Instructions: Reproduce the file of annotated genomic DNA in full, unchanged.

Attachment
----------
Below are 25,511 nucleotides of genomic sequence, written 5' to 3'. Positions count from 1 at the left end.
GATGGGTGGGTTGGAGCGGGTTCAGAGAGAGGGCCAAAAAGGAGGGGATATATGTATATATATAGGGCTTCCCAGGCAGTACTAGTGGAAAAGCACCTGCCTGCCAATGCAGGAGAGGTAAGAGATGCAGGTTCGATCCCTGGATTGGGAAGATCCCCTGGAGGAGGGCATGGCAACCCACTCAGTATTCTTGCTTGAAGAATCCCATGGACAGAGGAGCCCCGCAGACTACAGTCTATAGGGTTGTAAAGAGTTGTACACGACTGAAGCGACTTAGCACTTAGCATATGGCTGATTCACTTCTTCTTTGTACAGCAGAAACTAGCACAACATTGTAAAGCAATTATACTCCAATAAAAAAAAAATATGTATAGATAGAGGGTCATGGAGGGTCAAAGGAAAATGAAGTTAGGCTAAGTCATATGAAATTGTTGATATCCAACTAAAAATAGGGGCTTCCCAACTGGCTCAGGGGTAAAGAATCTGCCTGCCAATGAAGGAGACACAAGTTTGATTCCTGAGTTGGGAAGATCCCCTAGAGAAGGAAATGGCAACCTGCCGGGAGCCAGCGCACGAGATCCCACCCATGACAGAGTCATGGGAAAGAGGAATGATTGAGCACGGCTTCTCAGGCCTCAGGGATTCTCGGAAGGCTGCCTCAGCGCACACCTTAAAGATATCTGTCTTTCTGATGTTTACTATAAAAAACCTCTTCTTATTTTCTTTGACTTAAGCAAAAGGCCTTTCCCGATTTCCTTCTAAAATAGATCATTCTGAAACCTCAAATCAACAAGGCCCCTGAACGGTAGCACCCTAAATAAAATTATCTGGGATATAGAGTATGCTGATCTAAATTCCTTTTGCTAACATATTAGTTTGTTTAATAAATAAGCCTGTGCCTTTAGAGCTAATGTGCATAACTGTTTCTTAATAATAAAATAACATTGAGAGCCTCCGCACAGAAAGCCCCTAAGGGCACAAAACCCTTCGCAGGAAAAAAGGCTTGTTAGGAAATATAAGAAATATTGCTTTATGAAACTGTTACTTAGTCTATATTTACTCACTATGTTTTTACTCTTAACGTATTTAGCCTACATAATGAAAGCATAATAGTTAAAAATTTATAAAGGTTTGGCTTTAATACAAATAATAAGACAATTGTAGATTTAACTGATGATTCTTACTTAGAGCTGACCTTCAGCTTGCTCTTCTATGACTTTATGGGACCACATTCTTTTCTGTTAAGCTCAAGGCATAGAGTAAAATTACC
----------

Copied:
Below are 25,511 nucleotides of genomic sequence, written 5' to 3'. Positions count from 1 at the left end.
GATGGGTGGGTTGGAGCGGGTTCAGAGAGAGGGCCAAAAAGGAGGGGATATATGTATATATATAGGGCTTCCCAGGCAGTACTAGTGGAAAAGCACCTGCCTGCCAATGCAGGAGAGGTAAGAGATGCAGGTTCGATCCCTGGATTGGGAAGATCCCCTGGAGGAGGGCATGGCAACCCACTCAGTATTCTTGCTTGAAGAATCCCATGGACAGAGGAGCCCCGCAGACTACAGTCTATAGGGTTGTAAAGAGTTGTACACGACTGAAGCGACTTAGCACTTAGCATATGGCTGATTCACTTCTTCTTTGTACAGCAGAAACTAGCACAACATTGTAAAGCAATTATACTCCAATAAAAAAAAAATATGTATAGATAGAGGGTCATGGAGGGTCAAAGGAAAATGAAGTTAGGCTAAGTCATATGAAATTGTTGATATCCAACTAAAAATAGGGGCTTCCCAACTGGCTCAGGGGTAAAGAATCTGCCTGCCAATGAAGGAGACACAAGTTTGATTCCTGAGTTGGGAAGATCCCCTAGAGAAGGAAATGGCAACCTGCCGGGAGCCAGCGCACGAGATCCCACCCATGACAGAGTCATGGGAAAGAGGAATGATTGAGCACGGCTTCTCAGGCCTCAGGGATTCTCGGAAGGCTGCCTCAGCGCACACCTTAAAGATATCTGTCTTTCTGATGTTTACTATAAAAAACCTCTTCTTATTTTCTTTGACTTAAGCAAAAGGCCTTTCCCGATTTCCTTCTAAAATAGATCATTCTGAAACCTCAAATCAACAAGGCCCCTGAACGGTAGCACCCTAAATAAAATTATCTGGGATATAGAGTATGCTGATCTAAATTCCTTTTGCTAACATATTAGTTTGTTTAATAAATAAGCCTGTGCCTTTAGAGCTAATGTGCATAACTGTTTCTTAATAATAAAATAACATTGAGAGCCTCCGCACAGAAAGCCCCTAAGGGCACAAAACCCTTCGCAGGAAAAAAGGCTTGTTAGGAAATATAAGAAATATTGCTTTATGAAACTGTTACTTAGTCTATATTTACTCACTATGTTTTTACTCTTAACGTATTTAGCCTACATAATGAAAGCATAATAGTTAAAAATTTATAAAGGTTTGGCTTTAATACAAATAATAAGACAATTGTAGATTTAACTGATGATTCTTACTTAGAGCTGACCTTCAGCTTGCTCTTCTATGACTTTATGGGACCACATTCTTTTCTGTTAAGCTCAAGGCATAGAGTAAAATTACC